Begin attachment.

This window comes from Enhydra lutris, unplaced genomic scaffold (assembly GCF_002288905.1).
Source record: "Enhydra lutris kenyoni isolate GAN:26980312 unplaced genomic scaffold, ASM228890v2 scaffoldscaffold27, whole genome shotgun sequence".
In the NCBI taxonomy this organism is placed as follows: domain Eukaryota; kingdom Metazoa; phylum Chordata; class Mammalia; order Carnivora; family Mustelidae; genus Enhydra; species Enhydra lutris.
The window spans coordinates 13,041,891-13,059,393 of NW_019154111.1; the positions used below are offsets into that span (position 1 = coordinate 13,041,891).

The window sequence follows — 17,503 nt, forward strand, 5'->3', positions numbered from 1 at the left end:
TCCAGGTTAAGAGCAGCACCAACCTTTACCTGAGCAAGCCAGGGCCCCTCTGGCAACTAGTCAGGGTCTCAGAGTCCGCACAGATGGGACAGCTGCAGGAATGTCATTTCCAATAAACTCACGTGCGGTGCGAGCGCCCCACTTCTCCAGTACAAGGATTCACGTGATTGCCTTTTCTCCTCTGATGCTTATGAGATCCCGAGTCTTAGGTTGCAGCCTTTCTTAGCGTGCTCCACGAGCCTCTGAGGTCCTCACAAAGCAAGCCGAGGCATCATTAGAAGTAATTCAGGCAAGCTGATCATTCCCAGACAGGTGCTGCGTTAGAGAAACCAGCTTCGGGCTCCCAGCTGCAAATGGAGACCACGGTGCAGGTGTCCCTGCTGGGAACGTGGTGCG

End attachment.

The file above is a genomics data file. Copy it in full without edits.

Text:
This window comes from Enhydra lutris, unplaced genomic scaffold (assembly GCF_002288905.1).
Source record: "Enhydra lutris kenyoni isolate GAN:26980312 unplaced genomic scaffold, ASM228890v2 scaffoldscaffold27, whole genome shotgun sequence".
In the NCBI taxonomy this organism is placed as follows: domain Eukaryota; kingdom Metazoa; phylum Chordata; class Mammalia; order Carnivora; family Mustelidae; genus Enhydra; species Enhydra lutris.
The window spans coordinates 13,041,891-13,059,393 of NW_019154111.1; the positions used below are offsets into that span (position 1 = coordinate 13,041,891).

The window sequence follows — 17,503 nt, forward strand, 5'->3', positions numbered from 1 at the left end:
TCCAGGTTAAGAGCAGCACCAACCTTTACCTGAGCAAGCCAGGGCCCCTCTGGCAACTAGTCAGGGTCTCAGAGTCCGCACAGATGGGACAGCTGCAGGAATGTCATTTCCAATAAACTCACGTGCGGTGCGAGCGCCCCACTTCTCCAGTACAAGGATTCACGTGATTGCCTTTTCTCCTCTGATGCTTATGAGATCCCGAGTCTTAGGTTGCAGCCTTTCTTAGCGTGCTCCACGAGCCTCTGAGGTCCTCACAAAGCAAGCCGAGGCATCATTAGAAGTAATTCAGGCAAGCTGATCATTCCCAGACAGGTGCTGCGTTAGAGAAACCAGCTTCGGGCTCCCAGCTGCAAATGGAGACCACGGTGCAGGTGTCCCTGCTGGGAACGTGGTGCG